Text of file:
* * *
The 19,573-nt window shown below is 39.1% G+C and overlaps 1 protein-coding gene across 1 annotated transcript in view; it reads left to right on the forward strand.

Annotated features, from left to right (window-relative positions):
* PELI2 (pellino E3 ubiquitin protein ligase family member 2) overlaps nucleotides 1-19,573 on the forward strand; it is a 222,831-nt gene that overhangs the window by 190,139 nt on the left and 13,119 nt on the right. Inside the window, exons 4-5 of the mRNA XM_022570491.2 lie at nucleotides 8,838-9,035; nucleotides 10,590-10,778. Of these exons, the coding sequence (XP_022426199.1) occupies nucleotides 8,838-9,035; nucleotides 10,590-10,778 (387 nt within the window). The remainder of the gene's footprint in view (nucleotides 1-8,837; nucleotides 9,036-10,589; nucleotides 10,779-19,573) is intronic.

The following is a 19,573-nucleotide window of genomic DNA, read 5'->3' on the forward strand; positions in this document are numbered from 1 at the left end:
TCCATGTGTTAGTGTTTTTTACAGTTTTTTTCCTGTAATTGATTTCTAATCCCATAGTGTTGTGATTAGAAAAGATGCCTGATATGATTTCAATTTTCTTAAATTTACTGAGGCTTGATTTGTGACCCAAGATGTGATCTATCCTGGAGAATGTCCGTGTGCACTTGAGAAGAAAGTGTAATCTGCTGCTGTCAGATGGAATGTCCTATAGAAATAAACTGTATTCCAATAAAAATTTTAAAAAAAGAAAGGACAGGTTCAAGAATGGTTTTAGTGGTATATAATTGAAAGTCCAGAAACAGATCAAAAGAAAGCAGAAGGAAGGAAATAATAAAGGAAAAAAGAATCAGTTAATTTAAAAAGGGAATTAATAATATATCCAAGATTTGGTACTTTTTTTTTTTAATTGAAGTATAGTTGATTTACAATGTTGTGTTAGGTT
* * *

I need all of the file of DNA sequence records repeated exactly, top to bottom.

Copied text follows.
The 19,573-nt window shown below is 39.1% G+C and overlaps 1 protein-coding gene across 1 annotated transcript in view; it reads left to right on the forward strand.

Annotated features, from left to right (window-relative positions):
* PELI2 (pellino E3 ubiquitin protein ligase family member 2) overlaps nucleotides 1-19,573 on the forward strand; it is a 222,831-nt gene that overhangs the window by 190,139 nt on the left and 13,119 nt on the right. Inside the window, exons 4-5 of the mRNA XM_022570491.2 lie at nucleotides 8,838-9,035; nucleotides 10,590-10,778. Of these exons, the coding sequence (XP_022426199.1) occupies nucleotides 8,838-9,035; nucleotides 10,590-10,778 (387 nt within the window). The remainder of the gene's footprint in view (nucleotides 1-8,837; nucleotides 9,036-10,589; nucleotides 10,779-19,573) is intronic.

The following is a 19,573-nucleotide window of genomic DNA, read 5'->3' on the forward strand; positions in this document are numbered from 1 at the left end:
TCCATGTGTTAGTGTTTTTTACAGTTTTTTTCCTGTAATTGATTTCTAATCCCATAGTGTTGTGATTAGAAAAGATGCCTGATATGATTTCAATTTTCTTAAATTTACTGAGGCTTGATTTGTGACCCAAGATGTGATCTATCCTGGAGAATGTCCGTGTGCACTTGAGAAGAAAGTGTAATCTGCTGCTGTCAGATGGAATGTCCTATAGAAATAAACTGTATTCCAATAAAAATTTTAAAAAAAGAAAGGACAGGTTCAAGAATGGTTTTAGTGGTATATAATTGAAAGTCCAGAAACAGATCAAAAGAAAGCAGAAGGAAGGAAATAATAAAGGAAAAAAGAATCAGTTAATTTAAAAAGGGAATTAATAATATATCCAAGATTTGGTACTTTTTTTTTTTAATTGAAGTATAGTTGATTTACAATGTTGTGTTAGGTT